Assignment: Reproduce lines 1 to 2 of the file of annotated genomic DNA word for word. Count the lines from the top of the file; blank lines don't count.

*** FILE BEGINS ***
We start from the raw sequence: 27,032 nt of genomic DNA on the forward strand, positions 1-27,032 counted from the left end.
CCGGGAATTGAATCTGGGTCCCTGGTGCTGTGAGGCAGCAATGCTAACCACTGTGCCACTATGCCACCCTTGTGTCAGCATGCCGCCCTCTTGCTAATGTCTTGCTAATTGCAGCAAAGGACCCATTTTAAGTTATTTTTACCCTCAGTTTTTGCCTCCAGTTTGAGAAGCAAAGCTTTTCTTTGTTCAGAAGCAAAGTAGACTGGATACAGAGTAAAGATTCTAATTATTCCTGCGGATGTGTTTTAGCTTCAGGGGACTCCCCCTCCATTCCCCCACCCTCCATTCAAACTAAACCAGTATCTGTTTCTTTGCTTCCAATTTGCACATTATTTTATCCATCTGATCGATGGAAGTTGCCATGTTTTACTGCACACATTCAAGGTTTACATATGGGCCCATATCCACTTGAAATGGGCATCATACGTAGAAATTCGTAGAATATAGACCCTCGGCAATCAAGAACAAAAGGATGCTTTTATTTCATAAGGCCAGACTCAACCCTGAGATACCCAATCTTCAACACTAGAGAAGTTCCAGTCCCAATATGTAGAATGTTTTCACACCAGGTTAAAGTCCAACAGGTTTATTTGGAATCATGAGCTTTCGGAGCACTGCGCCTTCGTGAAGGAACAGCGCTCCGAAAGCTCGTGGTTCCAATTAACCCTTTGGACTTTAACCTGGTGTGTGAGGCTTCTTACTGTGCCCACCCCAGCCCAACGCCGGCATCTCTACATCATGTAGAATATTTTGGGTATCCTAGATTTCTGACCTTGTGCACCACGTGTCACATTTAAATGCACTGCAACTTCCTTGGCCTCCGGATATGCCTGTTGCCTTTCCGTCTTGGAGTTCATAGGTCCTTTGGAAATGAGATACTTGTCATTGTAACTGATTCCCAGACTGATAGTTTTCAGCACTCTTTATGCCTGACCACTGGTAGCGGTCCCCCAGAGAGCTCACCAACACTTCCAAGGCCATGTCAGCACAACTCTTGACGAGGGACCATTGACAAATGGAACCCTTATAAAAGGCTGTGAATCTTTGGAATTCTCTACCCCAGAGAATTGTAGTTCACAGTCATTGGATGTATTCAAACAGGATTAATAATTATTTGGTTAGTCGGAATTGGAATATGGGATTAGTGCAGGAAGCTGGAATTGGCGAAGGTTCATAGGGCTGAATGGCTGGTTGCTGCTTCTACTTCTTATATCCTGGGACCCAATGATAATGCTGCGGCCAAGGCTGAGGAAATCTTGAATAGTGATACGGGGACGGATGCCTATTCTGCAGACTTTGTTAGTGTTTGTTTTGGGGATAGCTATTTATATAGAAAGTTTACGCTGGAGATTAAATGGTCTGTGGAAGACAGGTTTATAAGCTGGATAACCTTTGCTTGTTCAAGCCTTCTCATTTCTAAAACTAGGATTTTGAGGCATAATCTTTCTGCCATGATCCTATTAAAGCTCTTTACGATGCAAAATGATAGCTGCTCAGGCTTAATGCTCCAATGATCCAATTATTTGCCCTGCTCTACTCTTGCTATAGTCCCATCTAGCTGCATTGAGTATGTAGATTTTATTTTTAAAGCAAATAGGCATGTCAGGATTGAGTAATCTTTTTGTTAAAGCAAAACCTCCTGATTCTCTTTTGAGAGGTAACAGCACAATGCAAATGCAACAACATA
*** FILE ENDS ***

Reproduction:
We start from the raw sequence: 27,032 nt of genomic DNA on the forward strand, positions 1-27,032 counted from the left end.
CCGGGAATTGAATCTGGGTCCCTGGTGCTGTGAGGCAGCAATGCTAACCACTGTGCCACTATGCCACCCTTGTGTCAGCATGCCGCCCTCTTGCTAATGTCTTGCTAATTGCAGCAAAGGACCCATTTTAAGTTATTTTTACCCTCAGTTTTTGCCTCCAGTTTGAGAAGCAAAGCTTTTCTTTGTTCAGAAGCAAAGTAGACTGGATACAGAGTAAAGATTCTAATTATTCCTGCGGATGTGTTTTAGCTTCAGGGGACTCCCCCTCCATTCCCCCACCCTCCATTCAAACTAAACCAGTATCTGTTTCTTTGCTTCCAATTTGCACATTATTTTATCCATCTGATCGATGGAAGTTGCCATGTTTTACTGCACACATTCAAGGTTTACATATGGGCCCATATCCACTTGAAATGGGCATCATACGTAGAAATTCGTAGAATATAGACCCTCGGCAATCAAGAACAAAAGGATGCTTTTATTTCATAAGGCCAGACTCAACCCTGAGATACCCAATCTTCAACACTAGAGAAGTTCCAGTCCCAATATGTAGAATGTTTTCACACCAGGTTAAAGTCCAACAGGTTTATTTGGAATCATGAGCTTTCGGAGCACTGCGCCTTCGTGAAGGAACAGCGCTCCGAAAGCTCGTGGTTCCAATTAACCCTTTGGACTTTAACCTGGTGTGTGAGGCTTCTTACTGTGCCCACCCCAGCCCAACGCCGGCATCTCTACATCATGTAGAATATTTTGGGTATCCTAGATTTCTGACCTTGTGCACCACGTGTCACATTTAAATGCACTGCAACTTCCTTGGCCTCCGGATATGCCTGTTGCCTTTCCGTCTTGGAGTTCATAGGTCCTTTGGAAATGAGATACTTGTCATTGTAACTGATTCCCAGACTGATAGTTTTCAGCACTCTTTATGCCTGACCACTGGTAGCGGTCCCCCAGAGAGCTCACCAACACTTCCAAGGCCATGTCAGCACAACTCTTGACGAGGGACCATTGACAAATGGAACCCTTATAAAAGGCTGTGAATCTTTGGAATTCTCTACCCCAGAGAATTGTAGTTCACAGTCATTGGATGTATTCAAACAGGATTAATAATTATTTGGTTAGTCGGAATTGGAATATGGGATTAGTGCAGGAAGCTGGAATTGGCGAAGGTTCATAGGGCTGAATGGCTGGTTGCTGCTTCTACTTCTTATATCCTGGGACCCAATGATAATGCTGCGGCCAAGGCTGAGGAAATCTTGAATAGTGATACGGGGACGGATGCCTATTCTGCAGACTTTGTTAGTGTTTGTTTTGGGGATAGCTATTTATATAGAAAGTTTACGCTGGAGATTAAATGGTCTGTGGAAGACAGGTTTATAAGCTGGATAACCTTTGCTTGTTCAAGCCTTCTCATTTCTAAAACTAGGATTTTGAGGCATAATCTTTCTGCCATGATCCTATTAAAGCTCTTTACGATGCAAAATGATAGCTGCTCAGGCTTAATGCTCCAATGATCCAATTATTTGCCCTGCTCTACTCTTGCTATAGTCCCATCTAGCTGCATTGAGTATGTAGATTTTATTTTTAAAGCAAATAGGCATGTCAGGATTGAGTAATCTTTTTGTTAAAGCAAAACCTCCTGATTCTCTTTTGAGAGGTAACAGCACAATGCAAATGCAACAACATA